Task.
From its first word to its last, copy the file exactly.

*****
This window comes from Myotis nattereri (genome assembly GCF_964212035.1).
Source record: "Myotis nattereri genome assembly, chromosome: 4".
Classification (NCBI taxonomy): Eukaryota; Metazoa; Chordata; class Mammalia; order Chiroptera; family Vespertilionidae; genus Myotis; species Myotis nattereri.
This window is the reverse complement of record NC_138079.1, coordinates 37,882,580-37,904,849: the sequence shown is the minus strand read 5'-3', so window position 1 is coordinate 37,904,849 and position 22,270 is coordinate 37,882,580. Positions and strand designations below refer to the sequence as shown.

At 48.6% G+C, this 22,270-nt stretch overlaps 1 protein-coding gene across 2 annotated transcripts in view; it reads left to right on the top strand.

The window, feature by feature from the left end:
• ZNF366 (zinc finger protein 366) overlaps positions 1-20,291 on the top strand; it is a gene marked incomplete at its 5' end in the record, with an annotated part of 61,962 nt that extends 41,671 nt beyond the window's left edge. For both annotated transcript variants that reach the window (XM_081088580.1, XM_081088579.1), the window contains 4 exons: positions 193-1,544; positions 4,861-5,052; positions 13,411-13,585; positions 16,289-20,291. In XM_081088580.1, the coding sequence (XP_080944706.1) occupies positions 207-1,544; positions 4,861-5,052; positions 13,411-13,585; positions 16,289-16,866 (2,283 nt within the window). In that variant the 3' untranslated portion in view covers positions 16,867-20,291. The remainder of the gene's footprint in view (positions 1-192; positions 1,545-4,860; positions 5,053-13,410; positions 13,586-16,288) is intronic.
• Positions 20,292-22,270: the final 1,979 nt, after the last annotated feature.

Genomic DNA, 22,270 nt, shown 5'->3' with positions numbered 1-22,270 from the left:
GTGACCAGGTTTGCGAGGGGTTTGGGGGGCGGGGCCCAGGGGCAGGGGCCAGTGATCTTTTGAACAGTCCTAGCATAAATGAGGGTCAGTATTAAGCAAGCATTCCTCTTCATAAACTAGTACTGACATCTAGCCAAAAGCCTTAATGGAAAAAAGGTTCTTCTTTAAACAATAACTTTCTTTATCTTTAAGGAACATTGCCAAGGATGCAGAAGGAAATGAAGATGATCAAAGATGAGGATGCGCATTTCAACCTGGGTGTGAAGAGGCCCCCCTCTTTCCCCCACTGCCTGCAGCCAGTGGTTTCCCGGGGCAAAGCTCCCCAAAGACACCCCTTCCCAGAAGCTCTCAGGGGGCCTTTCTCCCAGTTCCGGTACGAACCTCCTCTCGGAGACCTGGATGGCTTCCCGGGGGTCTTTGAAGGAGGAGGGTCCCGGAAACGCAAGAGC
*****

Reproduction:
This window comes from Myotis nattereri (genome assembly GCF_964212035.1).
Source record: "Myotis nattereri genome assembly, chromosome: 4".
Classification (NCBI taxonomy): Eukaryota; Metazoa; Chordata; class Mammalia; order Chiroptera; family Vespertilionidae; genus Myotis; species Myotis nattereri.
This window is the reverse complement of record NC_138079.1, coordinates 37,882,580-37,904,849: the sequence shown is the minus strand read 5'-3', so window position 1 is coordinate 37,904,849 and position 22,270 is coordinate 37,882,580. Positions and strand designations below refer to the sequence as shown.

At 48.6% G+C, this 22,270-nt stretch overlaps 1 protein-coding gene across 2 annotated transcripts in view; it reads left to right on the top strand.

The window, feature by feature from the left end:
• ZNF366 (zinc finger protein 366) overlaps positions 1-20,291 on the top strand; it is a gene marked incomplete at its 5' end in the record, with an annotated part of 61,962 nt that extends 41,671 nt beyond the window's left edge. For both annotated transcript variants that reach the window (XM_081088580.1, XM_081088579.1), the window contains 4 exons: positions 193-1,544; positions 4,861-5,052; positions 13,411-13,585; positions 16,289-20,291. In XM_081088580.1, the coding sequence (XP_080944706.1) occupies positions 207-1,544; positions 4,861-5,052; positions 13,411-13,585; positions 16,289-16,866 (2,283 nt within the window). In that variant the 3' untranslated portion in view covers positions 16,867-20,291. The remainder of the gene's footprint in view (positions 1-192; positions 1,545-4,860; positions 5,053-13,410; positions 13,586-16,288) is intronic.
• Positions 20,292-22,270: the final 1,979 nt, after the last annotated feature.

Genomic DNA, 22,270 nt, shown 5'->3' with positions numbered 1-22,270 from the left:
GTGACCAGGTTTGCGAGGGGTTTGGGGGGCGGGGCCCAGGGGCAGGGGCCAGTGATCTTTTGAACAGTCCTAGCATAAATGAGGGTCAGTATTAAGCAAGCATTCCTCTTCATAAACTAGTACTGACATCTAGCCAAAAGCCTTAATGGAAAAAAGGTTCTTCTTTAAACAATAACTTTCTTTATCTTTAAGGAACATTGCCAAGGATGCAGAAGGAAATGAAGATGATCAAAGATGAGGATGCGCATTTCAACCTGGGTGTGAAGAGGCCCCCCTCTTTCCCCCACTGCCTGCAGCCAGTGGTTTCCCGGGGCAAAGCTCCCCAAAGACACCCCTTCCCAGAAGCTCTCAGGGGGCCTTTCTCCCAGTTCCGGTACGAACCTCCTCTCGGAGACCTGGATGGCTTCCCGGGGGTCTTTGAAGGAGGAGGGTCCCGGAAACGCAAGAGC